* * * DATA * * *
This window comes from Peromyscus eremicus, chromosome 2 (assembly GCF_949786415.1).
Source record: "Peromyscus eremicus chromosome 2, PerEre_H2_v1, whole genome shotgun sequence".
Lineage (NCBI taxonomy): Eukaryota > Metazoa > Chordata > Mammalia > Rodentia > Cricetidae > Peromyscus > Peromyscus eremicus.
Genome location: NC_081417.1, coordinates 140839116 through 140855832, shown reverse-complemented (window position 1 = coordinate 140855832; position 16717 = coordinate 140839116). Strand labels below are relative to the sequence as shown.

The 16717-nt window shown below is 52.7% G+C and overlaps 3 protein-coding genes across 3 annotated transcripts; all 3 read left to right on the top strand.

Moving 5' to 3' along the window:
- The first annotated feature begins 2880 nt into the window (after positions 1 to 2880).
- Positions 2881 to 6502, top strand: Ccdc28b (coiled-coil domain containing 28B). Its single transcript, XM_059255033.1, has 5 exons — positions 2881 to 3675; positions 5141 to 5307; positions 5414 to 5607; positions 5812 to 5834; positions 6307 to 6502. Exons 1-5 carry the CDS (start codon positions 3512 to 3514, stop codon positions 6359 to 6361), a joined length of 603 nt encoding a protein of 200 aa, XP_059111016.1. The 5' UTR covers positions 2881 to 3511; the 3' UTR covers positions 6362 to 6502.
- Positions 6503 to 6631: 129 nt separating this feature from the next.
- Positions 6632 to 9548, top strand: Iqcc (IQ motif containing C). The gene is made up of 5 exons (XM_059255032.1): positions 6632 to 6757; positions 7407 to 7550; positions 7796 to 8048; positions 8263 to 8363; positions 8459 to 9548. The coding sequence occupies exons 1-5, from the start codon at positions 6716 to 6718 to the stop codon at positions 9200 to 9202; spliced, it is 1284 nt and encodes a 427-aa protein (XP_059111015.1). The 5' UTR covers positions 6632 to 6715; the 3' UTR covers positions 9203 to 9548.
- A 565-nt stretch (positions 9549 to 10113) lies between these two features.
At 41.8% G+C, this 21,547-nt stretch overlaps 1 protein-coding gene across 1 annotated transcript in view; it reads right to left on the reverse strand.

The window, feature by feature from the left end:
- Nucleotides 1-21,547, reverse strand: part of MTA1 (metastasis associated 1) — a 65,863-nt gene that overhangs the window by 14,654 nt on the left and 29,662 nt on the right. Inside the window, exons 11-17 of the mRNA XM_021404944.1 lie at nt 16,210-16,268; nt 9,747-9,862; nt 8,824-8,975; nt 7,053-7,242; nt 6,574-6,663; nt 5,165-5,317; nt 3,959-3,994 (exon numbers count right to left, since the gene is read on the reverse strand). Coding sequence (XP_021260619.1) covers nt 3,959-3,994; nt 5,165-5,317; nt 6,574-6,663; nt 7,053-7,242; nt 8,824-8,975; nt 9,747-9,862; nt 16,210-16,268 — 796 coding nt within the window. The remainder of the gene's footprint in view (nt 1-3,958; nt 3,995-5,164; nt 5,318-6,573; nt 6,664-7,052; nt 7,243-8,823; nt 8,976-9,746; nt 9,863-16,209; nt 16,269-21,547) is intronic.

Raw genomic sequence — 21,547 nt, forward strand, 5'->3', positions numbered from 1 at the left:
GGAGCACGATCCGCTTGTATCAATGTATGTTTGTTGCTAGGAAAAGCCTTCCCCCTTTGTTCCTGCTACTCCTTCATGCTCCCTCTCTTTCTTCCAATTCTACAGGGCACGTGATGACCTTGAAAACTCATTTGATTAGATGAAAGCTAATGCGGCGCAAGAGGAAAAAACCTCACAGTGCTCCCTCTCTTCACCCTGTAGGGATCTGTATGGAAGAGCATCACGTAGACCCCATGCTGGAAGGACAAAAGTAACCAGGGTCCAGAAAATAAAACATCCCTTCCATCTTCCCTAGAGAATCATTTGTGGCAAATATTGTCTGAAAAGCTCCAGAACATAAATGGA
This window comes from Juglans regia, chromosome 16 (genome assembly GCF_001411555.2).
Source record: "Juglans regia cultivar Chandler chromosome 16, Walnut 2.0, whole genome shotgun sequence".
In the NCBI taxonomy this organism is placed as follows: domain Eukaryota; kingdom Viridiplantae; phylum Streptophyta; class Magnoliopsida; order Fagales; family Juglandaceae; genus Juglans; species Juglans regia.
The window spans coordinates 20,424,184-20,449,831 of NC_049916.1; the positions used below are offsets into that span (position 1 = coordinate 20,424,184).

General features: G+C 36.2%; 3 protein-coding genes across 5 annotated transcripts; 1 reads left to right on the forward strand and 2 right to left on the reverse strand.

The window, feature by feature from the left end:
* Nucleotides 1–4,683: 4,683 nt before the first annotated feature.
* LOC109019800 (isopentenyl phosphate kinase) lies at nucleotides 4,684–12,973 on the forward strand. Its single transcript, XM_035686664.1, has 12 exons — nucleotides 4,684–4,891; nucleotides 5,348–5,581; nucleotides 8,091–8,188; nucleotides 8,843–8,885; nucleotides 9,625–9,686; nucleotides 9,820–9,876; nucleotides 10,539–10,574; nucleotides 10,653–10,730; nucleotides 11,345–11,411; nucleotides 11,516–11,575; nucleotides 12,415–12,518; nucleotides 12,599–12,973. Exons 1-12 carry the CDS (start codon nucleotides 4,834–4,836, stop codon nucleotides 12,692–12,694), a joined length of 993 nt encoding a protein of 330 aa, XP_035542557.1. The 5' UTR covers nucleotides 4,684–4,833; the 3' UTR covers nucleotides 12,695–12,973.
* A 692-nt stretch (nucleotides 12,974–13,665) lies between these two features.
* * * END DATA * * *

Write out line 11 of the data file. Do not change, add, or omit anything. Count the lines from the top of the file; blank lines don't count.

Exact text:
- A 565-nt stretch (positions 9549 to 10113) lies between these two features.